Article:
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The Semicolon

 

Think of the semicolon as a combination of a period and a comma--it really ought to be called a "semiperiod."

You can use it as a "soft period" to combine two sentences, or as a "hard comma" where one is needed.

 

Here are the details:

 

Rules

Rule 1: Use the semicolon instead of a period to link two complete sentences together

without using a conjunction.

           Example: Instead of:

            I never really liked that cat much because it always hissed at me.

            You can write:

            I never really liked that cat much; it always hissed at me.

 

Rule 2: Use a comma or a semicolon before introductory words like namely, for instance,

that is, for example, e.g.

Example: For dinner, we are having lots of food; namely, potatoes, chicken,

broccoli, cranberry sauce.

          

Rule 3: If the units of a list already contain commas, separate them using a semicolon.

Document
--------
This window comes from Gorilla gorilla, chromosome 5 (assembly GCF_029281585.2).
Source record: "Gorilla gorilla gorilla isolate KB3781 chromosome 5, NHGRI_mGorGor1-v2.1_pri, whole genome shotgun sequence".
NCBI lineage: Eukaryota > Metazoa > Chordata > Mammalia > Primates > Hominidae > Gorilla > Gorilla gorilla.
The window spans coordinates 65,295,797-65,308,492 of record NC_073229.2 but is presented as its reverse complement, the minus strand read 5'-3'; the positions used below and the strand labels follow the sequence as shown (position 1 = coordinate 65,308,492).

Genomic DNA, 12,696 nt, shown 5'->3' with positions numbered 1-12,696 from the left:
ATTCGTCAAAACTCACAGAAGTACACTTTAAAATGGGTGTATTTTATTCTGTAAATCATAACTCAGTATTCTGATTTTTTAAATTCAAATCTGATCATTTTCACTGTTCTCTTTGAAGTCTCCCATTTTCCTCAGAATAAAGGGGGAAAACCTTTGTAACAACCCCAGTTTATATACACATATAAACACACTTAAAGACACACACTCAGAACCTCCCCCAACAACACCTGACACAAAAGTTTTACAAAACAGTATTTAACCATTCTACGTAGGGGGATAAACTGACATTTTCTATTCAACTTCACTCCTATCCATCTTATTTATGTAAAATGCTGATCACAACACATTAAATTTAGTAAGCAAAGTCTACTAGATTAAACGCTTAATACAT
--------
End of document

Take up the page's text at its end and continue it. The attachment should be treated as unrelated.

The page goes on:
Example: In the past year he has lived in Saratoga, New York; Boise, Idaho; Little

Rock, Arkansas; Memphis, Tennessee.

 

Common Mistakes

Separating a dependent clause and an independent clause

                     Incorrect: While Doug is a good soccer player; he is even better at tennis

                     Correct: While Doug is a good soccer player, he is even better at tennis.

Using a semicolon to introduce a list (confused with a colon)

Incorrect: When camping you should pack the following; tent, flashlight,

           food, matches, bug spray.

Correct: When camping you should pack the following: tent, flashlight,

           food, matches, bug spray.

 

Practice

http://owl.english.purdue.edu/handouts/interact/g_commacompEX1.html

http://owl.english.purdue.edu/handouts/interact/g_commacompEX2.html

 

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